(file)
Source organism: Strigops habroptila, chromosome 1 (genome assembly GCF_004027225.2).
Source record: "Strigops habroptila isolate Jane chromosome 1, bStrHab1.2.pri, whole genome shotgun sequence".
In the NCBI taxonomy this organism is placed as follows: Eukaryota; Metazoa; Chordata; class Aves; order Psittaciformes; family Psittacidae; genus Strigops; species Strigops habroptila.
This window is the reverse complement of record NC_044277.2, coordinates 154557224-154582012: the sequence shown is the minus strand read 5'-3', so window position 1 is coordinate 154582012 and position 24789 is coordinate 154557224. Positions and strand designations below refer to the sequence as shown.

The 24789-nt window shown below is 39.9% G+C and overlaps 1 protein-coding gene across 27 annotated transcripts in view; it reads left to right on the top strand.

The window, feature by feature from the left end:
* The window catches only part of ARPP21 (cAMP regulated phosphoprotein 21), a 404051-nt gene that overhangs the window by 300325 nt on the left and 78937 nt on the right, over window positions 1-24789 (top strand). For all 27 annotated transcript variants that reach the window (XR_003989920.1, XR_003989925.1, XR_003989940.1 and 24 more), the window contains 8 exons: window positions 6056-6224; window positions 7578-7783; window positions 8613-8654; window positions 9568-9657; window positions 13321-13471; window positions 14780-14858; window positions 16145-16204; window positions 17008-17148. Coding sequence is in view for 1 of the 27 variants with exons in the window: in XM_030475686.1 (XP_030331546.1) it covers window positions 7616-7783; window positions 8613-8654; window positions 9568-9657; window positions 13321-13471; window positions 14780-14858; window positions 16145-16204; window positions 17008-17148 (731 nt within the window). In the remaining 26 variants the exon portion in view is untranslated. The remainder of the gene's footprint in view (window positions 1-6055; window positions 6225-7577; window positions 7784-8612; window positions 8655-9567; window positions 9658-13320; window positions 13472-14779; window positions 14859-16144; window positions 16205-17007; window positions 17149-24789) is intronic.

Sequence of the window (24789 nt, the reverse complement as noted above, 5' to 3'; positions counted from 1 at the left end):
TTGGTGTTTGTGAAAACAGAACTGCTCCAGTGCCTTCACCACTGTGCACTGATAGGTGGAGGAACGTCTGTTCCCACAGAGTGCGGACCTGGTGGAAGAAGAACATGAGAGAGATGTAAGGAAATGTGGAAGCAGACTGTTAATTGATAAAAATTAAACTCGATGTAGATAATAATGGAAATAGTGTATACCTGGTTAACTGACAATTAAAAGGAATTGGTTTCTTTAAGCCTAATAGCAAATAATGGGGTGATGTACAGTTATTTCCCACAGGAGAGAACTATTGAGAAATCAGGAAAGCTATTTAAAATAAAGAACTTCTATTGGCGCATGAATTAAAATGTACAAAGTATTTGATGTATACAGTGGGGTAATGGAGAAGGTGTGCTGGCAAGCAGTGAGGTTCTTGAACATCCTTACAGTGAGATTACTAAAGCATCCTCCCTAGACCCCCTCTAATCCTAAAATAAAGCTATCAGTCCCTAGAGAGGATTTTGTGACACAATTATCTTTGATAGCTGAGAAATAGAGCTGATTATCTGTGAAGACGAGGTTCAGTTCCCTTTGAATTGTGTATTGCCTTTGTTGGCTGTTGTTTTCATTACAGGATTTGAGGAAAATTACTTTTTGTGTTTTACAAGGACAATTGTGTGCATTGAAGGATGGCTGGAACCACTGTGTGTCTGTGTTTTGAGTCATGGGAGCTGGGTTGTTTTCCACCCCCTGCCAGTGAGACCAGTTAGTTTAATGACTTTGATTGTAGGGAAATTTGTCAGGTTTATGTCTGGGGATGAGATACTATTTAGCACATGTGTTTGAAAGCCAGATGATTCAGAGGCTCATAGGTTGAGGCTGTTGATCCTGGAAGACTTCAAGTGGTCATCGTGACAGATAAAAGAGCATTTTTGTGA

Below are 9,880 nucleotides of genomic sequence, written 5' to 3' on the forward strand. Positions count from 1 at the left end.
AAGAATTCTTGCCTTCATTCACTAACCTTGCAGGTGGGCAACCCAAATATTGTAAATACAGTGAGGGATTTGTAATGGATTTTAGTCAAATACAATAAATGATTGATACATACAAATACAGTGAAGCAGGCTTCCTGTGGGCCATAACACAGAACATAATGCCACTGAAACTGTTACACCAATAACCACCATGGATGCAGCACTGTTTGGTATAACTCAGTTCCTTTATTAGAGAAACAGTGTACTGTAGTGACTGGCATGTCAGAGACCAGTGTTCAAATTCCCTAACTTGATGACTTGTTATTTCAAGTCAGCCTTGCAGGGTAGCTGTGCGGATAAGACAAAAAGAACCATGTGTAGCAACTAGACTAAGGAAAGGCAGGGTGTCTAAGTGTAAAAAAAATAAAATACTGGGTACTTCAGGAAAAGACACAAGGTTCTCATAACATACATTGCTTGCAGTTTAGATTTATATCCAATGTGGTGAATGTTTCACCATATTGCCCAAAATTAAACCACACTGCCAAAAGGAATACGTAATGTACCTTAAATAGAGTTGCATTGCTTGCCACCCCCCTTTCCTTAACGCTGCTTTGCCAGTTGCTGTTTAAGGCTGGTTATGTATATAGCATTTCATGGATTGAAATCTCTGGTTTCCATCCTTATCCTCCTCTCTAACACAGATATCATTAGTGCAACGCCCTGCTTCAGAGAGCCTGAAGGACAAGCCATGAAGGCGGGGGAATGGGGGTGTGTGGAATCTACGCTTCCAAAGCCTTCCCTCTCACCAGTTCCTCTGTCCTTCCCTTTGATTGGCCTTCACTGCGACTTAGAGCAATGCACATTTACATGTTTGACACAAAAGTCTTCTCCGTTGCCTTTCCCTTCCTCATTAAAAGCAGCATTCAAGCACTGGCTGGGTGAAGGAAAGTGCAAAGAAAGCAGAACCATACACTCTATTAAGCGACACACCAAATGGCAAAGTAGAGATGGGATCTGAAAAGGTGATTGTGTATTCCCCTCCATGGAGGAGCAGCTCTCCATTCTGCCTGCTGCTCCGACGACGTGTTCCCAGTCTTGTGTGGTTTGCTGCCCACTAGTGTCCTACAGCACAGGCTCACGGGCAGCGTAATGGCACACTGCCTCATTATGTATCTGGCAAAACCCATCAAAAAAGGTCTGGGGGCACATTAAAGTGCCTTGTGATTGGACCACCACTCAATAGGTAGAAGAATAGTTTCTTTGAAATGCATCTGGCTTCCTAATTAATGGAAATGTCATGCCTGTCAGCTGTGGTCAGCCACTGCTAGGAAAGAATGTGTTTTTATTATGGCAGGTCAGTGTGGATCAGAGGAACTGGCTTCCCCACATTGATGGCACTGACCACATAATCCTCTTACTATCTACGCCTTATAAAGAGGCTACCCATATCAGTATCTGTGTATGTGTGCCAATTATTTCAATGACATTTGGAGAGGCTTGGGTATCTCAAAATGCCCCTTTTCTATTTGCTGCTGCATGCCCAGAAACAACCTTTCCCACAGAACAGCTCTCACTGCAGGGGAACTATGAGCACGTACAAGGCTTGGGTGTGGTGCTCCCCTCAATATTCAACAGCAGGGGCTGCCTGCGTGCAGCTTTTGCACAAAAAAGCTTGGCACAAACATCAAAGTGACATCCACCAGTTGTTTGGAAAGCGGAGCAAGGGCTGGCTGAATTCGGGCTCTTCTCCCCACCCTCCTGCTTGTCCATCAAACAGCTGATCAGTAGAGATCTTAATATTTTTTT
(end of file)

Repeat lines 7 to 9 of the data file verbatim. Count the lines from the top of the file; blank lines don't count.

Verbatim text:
* The window catches only part of ARPP21 (cAMP regulated phosphoprotein 21), a 404051-nt gene that overhangs the window by 300325 nt on the left and 78937 nt on the right, over window positions 1-24789 (top strand). For all 27 annotated transcript variants that reach the window (XR_003989920.1, XR_003989925.1, XR_003989940.1 and 24 more), the window contains 8 exons: window positions 6056-6224; window positions 7578-7783; window positions 8613-8654; window positions 9568-9657; window positions 13321-13471; window positions 14780-14858; window positions 16145-16204; window positions 17008-17148. Coding sequence is in view for 1 of the 27 variants with exons in the window: in XM_030475686.1 (XP_030331546.1) it covers window positions 7616-7783; window positions 8613-8654; window positions 9568-9657; window positions 13321-13471; window positions 14780-14858; window positions 16145-16204; window positions 17008-17148 (731 nt within the window). In the remaining 26 variants the exon portion in view is untranslated. The remainder of the gene's footprint in view (window positions 1-6055; window positions 6225-7577; window positions 7784-8612; window positions 8655-9567; window positions 9658-13320; window positions 13472-14779; window positions 14859-16144; window positions 16205-17007; window positions 17149-24789) is intronic.

Sequence of the window (24789 nt, the reverse complement as noted above, 5' to 3'; positions counted from 1 at the left end):
TTGGTGTTTGTGAAAACAGAACTGCTCCAGTGCCTTCACCACTGTGCACTGATAGGTGGAGGAACGTCTGTTCCCACAGAGTGCGGACCTGGTGGAAGAAGAACATGAGAGAGATGTAAGGAAATGTGGAAGCAGACTGTTAATTGATAAAAATTAAACTCGATGTAGATAATAATGGAAATAGTGTATACCTGGTTAACTGACAATTAAAAGGAATTGGTTTCTTTAAGCCTAATAGCAAATAATGGGGTGATGTACAGTTATTTCCCACAGGAGAGAACTATTGAGAAATCAGGAAAGCTATTTAAAATAAAGAACTTCTATTGGCGCATGAATTAAAATGTACAAAGTATTTGATGTATACAGTGGGGTAATGGAGAAGGTGTGCTGGCAAGCAGTGAGGTTCTTGAACATCCTTACAGTGAGATTACTAAAGCATCCTCCCTAGACCCCCTCTAATCCTAAAATAAAGCTATCAGTCCCTAGAGAGGATTTTGTGACACAATTATCTTTGATAGCTGAGAAATAGAGCTGATTATCTGTGAAGACGAGGTTCAGTTCCCTTTGAATTGTGTATTGCCTTTGTTGGCTGTTGTTTTCATTACAGGATTTGAGGAAAATTACTTTTTGTGTTTTACAAGGACAATTGTGTGCATTGAAGGATGGCTGGAACCACTGTGTGTCTGTGTTTTGAGTCATGGGAGCTGGGTTGTTTTCCACCCCCTGCCAGTGAGACCAGTTAGTTTAATGACTTTGATTGTAGGGAAATTTGTCAGGTTTATGTCTGGGGATGAGATACTATTTAGCACATGTGTTTGAAAGCCAGATGATTCAGAGGCTCATAGGTTGAGGCTGTTGATCCTGGAAGACTTCAAGTGGTCATCGTGACAGATAAAAGAGCATTTTTGTGA